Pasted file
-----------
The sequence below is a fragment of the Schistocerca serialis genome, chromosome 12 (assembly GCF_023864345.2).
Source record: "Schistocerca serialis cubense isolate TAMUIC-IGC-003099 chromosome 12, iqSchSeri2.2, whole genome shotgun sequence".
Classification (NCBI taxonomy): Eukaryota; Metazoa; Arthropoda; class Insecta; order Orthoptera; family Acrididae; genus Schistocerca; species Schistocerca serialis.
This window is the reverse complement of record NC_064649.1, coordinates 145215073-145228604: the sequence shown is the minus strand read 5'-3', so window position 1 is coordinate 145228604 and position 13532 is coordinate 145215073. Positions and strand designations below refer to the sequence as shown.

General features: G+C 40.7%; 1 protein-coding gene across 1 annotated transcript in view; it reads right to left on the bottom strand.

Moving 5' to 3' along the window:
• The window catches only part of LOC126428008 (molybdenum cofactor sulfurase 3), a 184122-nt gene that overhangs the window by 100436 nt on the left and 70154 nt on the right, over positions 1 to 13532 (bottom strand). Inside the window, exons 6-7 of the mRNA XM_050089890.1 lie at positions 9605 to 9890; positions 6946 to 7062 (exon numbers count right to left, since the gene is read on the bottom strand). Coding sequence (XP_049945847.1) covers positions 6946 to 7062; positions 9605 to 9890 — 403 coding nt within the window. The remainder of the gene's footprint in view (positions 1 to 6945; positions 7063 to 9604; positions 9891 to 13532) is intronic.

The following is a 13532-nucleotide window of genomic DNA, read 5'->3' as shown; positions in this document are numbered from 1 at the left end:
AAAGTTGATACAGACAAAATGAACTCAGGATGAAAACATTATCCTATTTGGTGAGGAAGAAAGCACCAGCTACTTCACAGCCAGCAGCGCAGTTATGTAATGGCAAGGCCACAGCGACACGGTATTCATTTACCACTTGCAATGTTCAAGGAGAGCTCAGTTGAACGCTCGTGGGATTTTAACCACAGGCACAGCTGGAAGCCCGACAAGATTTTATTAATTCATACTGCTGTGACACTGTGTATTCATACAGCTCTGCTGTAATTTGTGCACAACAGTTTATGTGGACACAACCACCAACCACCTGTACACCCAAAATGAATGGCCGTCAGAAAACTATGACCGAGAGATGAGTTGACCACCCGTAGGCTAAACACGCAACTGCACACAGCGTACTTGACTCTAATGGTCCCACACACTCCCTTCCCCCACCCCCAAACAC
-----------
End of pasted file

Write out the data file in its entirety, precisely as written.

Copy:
The sequence below is a fragment of the Schistocerca serialis genome, chromosome 12 (assembly GCF_023864345.2).
Source record: "Schistocerca serialis cubense isolate TAMUIC-IGC-003099 chromosome 12, iqSchSeri2.2, whole genome shotgun sequence".
Classification (NCBI taxonomy): Eukaryota; Metazoa; Arthropoda; class Insecta; order Orthoptera; family Acrididae; genus Schistocerca; species Schistocerca serialis.
This window is the reverse complement of record NC_064649.1, coordinates 145215073-145228604: the sequence shown is the minus strand read 5'-3', so window position 1 is coordinate 145228604 and position 13532 is coordinate 145215073. Positions and strand designations below refer to the sequence as shown.

General features: G+C 40.7%; 1 protein-coding gene across 1 annotated transcript in view; it reads right to left on the bottom strand.

Moving 5' to 3' along the window:
• The window catches only part of LOC126428008 (molybdenum cofactor sulfurase 3), a 184122-nt gene that overhangs the window by 100436 nt on the left and 70154 nt on the right, over positions 1 to 13532 (bottom strand). Inside the window, exons 6-7 of the mRNA XM_050089890.1 lie at positions 9605 to 9890; positions 6946 to 7062 (exon numbers count right to left, since the gene is read on the bottom strand). Coding sequence (XP_049945847.1) covers positions 6946 to 7062; positions 9605 to 9890 — 403 coding nt within the window. The remainder of the gene's footprint in view (positions 1 to 6945; positions 7063 to 9604; positions 9891 to 13532) is intronic.

The following is a 13532-nucleotide window of genomic DNA, read 5'->3' as shown; positions in this document are numbered from 1 at the left end:
AAAGTTGATACAGACAAAATGAACTCAGGATGAAAACATTATCCTATTTGGTGAGGAAGAAAGCACCAGCTACTTCACAGCCAGCAGCGCAGTTATGTAATGGCAAGGCCACAGCGACACGGTATTCATTTACCACTTGCAATGTTCAAGGAGAGCTCAGTTGAACGCTCGTGGGATTTTAACCACAGGCACAGCTGGAAGCCCGACAAGATTTTATTAATTCATACTGCTGTGACACTGTGTATTCATACAGCTCTGCTGTAATTTGTGCACAACAGTTTATGTGGACACAACCACCAACCACCTGTACACCCAAAATGAATGGCCGTCAGAAAACTATGACCGAGAGATGAGTTGACCACCCGTAGGCTAAACACGCAACTGCACACAGCGTACTTGACTCTAATGGTCCCACACACTCCCTTCCCCCACCCCCAAACAC